• Visitor Center
  • Blooming Season
  • Coffee Plants
  • Farm Work
  • Red Cherries
  • Processing Beds
  • Roasting Coffee
  • Quality Control


We are located in Boquete, a small mountain village on the slopes of Volcan Barú in the province of Chiriquí, Republic of Panamá. This seven acre farm is 1400 meters above sea level. Dee Harris and Rich Lipner purchased the abandoned coffee farm in 2003 and began the ongoing process of reclaiming the land and improving the quality of the coffee. They added many new plants and now grow seven varieties of Arabica coffee: Pacamara, Heirloom Bourbon, Gesha, along with the original Caturra, Catuai, Criollo and Catimor.

Farming and Processing Practices

Cafés de la Luna is organically grown, naturally processed, and carefully roasted on the premises. We also farm in alliance with the phases of the moon. During the waning moon, when the earth inhales, we attend to the soil by furnishing organic nutrients. During the waxing moon, when the force pulls upwards, we nurture the trees to foment growth. We believe our return to this ancient farming practice produces the healthiest trees and the highest quality coffee under the moon.

After being hand-picked, the coffee cherries are dried naturally on raised bamboo drying beds with the skin and fruit intact. This ‘natural’ processing preserves the fruity flavors of the coffee. The cherries are dried to 11% moisture content and then placed in repose for a minimum of three months before they are peeled, resulting in the green bean and ready to roast.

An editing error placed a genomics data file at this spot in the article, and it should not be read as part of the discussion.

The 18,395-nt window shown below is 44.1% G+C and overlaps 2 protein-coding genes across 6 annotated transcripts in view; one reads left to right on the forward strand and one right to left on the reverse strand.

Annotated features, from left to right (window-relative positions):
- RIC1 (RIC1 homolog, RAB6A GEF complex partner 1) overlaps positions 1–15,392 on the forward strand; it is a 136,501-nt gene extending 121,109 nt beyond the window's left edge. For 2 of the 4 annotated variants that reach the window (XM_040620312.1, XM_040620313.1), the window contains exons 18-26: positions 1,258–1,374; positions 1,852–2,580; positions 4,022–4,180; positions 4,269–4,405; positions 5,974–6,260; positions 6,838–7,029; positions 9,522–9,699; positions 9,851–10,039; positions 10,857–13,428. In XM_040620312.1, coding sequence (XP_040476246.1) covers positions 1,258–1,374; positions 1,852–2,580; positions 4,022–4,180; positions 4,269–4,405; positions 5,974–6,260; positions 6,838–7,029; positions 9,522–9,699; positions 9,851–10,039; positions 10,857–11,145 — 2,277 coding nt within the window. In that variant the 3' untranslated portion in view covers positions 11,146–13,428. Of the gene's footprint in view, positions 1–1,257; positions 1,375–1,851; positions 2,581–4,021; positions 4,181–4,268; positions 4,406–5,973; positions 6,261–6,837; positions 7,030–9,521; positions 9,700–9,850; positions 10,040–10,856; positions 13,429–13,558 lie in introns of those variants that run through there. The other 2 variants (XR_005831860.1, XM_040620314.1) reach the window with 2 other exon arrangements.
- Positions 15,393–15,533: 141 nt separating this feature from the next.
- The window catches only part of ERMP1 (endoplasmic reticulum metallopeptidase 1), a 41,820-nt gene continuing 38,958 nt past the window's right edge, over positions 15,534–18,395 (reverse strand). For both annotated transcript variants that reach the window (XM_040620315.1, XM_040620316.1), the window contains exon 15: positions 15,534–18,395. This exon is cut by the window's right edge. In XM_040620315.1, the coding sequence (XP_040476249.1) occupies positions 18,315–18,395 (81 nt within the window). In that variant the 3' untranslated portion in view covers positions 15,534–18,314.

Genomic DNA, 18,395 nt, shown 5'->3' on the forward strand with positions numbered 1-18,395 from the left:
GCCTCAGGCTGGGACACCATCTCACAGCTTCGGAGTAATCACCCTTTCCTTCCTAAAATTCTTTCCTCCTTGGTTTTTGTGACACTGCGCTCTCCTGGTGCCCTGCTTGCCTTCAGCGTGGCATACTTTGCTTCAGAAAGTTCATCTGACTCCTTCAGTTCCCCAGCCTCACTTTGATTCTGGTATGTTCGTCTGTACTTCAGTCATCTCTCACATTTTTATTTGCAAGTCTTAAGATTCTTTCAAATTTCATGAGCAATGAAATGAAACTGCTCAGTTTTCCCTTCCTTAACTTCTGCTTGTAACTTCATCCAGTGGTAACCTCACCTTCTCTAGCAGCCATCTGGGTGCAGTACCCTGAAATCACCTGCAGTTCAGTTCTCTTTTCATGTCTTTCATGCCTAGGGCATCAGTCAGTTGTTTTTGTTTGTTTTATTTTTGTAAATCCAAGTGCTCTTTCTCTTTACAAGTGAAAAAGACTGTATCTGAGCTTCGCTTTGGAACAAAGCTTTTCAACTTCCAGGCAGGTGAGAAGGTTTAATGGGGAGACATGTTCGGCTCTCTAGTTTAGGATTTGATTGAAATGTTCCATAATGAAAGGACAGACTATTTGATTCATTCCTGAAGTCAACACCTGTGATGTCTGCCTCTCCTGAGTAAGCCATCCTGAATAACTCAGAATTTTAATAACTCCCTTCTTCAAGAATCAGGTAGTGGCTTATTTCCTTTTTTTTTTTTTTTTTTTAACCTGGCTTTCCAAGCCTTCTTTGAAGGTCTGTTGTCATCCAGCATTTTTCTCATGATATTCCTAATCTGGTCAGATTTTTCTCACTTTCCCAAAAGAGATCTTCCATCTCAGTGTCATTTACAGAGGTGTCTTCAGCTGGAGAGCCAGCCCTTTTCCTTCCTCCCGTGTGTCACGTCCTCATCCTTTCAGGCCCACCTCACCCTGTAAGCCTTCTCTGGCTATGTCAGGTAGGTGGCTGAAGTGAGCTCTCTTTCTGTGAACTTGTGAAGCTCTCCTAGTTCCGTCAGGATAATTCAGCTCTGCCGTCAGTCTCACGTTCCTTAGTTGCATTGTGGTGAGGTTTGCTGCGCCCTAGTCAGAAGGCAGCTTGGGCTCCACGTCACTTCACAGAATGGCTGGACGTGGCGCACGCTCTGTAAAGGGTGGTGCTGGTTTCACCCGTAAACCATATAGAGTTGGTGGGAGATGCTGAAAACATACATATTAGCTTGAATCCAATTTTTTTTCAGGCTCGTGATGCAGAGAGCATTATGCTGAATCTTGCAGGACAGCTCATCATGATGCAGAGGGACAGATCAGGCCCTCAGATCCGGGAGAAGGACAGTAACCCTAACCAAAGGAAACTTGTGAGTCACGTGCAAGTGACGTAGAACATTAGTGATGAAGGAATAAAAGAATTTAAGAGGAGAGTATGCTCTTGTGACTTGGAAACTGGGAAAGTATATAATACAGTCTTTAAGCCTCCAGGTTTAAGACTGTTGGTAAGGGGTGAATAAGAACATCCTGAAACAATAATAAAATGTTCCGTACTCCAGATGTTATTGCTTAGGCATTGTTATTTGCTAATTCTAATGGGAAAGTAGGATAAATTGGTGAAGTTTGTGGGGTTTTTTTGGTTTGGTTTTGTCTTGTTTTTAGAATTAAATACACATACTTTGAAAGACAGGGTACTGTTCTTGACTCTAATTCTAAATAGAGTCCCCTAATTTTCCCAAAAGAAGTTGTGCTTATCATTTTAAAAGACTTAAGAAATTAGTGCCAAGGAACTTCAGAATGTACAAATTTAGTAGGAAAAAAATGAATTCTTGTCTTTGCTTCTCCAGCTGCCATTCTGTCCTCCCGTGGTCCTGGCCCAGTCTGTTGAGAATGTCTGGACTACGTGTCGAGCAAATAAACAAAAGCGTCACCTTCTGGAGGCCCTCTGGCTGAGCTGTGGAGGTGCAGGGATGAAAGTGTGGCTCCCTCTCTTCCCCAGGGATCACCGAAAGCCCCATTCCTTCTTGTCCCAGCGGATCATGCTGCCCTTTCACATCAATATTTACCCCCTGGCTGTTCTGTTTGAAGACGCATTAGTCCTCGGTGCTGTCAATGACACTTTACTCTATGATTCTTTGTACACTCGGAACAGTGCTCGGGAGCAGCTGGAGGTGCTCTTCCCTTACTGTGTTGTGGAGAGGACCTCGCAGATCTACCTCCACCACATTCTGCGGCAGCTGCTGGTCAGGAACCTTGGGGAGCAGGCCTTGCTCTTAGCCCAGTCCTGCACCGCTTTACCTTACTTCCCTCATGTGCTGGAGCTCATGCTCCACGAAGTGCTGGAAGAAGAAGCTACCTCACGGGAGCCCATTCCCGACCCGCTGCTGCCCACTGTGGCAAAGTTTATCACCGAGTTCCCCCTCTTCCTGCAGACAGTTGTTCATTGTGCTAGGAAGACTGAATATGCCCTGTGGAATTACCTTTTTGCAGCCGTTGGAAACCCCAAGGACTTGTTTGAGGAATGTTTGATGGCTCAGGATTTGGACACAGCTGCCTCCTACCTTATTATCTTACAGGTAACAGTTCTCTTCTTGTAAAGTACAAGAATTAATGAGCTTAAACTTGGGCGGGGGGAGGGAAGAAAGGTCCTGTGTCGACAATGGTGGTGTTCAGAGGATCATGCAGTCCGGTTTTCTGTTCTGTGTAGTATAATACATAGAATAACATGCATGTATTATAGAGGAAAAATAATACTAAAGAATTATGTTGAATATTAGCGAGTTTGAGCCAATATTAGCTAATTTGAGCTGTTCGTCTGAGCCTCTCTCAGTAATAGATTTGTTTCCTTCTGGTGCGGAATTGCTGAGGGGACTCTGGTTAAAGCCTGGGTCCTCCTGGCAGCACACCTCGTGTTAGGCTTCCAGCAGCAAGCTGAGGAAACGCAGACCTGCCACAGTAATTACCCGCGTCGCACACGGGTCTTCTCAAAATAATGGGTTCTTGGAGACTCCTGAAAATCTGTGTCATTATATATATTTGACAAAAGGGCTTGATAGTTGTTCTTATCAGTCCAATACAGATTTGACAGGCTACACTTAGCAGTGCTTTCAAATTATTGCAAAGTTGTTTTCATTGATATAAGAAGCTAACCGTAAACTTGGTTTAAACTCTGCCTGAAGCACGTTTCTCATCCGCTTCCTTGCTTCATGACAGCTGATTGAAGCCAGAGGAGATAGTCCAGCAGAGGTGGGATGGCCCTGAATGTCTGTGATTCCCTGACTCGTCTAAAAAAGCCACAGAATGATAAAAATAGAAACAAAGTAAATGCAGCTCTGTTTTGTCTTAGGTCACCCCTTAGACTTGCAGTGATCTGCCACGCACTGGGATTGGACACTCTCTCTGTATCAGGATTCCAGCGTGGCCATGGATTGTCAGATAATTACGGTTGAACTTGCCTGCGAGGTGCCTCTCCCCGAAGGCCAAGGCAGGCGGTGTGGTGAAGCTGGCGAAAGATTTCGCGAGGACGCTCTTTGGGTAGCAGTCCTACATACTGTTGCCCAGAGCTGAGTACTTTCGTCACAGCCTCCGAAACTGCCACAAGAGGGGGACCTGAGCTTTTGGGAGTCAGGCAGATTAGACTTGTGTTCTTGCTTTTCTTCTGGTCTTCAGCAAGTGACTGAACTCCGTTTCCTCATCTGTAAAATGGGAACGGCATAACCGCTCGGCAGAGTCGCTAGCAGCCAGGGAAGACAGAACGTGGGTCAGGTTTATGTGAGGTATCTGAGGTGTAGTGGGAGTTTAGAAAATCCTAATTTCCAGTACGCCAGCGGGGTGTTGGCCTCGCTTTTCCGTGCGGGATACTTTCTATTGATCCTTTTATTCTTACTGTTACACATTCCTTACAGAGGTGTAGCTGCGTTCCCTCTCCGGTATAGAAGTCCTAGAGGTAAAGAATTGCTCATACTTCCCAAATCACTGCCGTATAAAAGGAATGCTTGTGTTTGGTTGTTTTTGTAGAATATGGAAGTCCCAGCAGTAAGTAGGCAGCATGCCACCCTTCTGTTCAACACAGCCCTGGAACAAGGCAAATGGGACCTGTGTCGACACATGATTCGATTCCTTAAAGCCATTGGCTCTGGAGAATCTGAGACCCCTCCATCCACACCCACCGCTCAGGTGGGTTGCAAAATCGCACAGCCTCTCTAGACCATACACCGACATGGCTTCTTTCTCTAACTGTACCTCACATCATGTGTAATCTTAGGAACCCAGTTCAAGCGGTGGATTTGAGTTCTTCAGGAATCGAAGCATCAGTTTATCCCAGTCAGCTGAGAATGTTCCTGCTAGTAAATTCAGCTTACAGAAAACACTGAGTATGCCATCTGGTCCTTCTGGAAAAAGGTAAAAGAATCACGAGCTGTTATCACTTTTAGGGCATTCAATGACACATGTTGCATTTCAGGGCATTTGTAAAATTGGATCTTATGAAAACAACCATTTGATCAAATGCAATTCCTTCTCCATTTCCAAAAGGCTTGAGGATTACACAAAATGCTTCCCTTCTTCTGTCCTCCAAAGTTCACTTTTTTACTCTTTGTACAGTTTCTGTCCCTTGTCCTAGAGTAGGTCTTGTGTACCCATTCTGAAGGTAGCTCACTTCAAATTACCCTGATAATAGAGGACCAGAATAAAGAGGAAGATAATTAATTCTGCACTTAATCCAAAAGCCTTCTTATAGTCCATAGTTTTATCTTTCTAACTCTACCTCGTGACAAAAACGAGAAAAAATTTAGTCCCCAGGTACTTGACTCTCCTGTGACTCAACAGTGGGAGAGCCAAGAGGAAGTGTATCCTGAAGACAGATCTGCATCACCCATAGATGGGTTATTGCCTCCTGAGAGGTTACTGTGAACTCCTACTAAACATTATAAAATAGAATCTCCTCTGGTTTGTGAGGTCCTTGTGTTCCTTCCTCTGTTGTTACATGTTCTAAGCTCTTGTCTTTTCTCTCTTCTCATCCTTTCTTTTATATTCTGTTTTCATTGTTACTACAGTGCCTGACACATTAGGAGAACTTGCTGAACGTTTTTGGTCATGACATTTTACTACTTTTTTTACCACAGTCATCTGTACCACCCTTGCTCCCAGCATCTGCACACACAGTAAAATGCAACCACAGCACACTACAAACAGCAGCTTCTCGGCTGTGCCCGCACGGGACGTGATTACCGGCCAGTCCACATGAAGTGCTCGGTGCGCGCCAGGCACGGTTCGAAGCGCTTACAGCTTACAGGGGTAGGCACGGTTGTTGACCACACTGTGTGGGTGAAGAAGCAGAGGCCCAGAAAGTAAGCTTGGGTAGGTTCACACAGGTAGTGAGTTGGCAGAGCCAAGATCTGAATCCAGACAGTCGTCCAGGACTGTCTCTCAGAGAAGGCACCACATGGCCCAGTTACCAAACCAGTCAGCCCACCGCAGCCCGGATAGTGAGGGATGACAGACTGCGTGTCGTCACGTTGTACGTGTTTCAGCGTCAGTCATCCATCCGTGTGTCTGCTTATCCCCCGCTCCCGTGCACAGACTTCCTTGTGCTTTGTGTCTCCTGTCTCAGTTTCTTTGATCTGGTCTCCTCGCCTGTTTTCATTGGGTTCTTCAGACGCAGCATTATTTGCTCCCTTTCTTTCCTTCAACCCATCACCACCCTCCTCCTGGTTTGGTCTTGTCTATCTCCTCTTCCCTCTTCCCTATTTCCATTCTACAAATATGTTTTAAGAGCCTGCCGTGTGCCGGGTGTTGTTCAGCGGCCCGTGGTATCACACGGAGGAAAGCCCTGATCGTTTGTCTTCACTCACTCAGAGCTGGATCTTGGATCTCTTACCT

Browse our site to learn more about our coffee production and guided visits
Boquete Coffee Farm Tour
Cafes de la Luna
Direct Trade
Online Shop

Boquete Farm Tour

Cafés de la Luna

Direct Trade Partnership

Online Shop

Giving Back to the Community

Finca Dos Jefes is proud to support the children of the Comarca Ngäbe Bugle. During our first visit in 2007, we became aware of the plight of 12 secondary school children who wanted to continue their education, but were faced with a forbidding three hour walk in each direction. Teachers at the magnet school had begun the process of turning an abandoned copper mine building into a dormitory where students could sleep during the week, however they still needed a way to feed these students. We were, and still are, pleased to fund this food program. The program now has 38 participants and is still growing.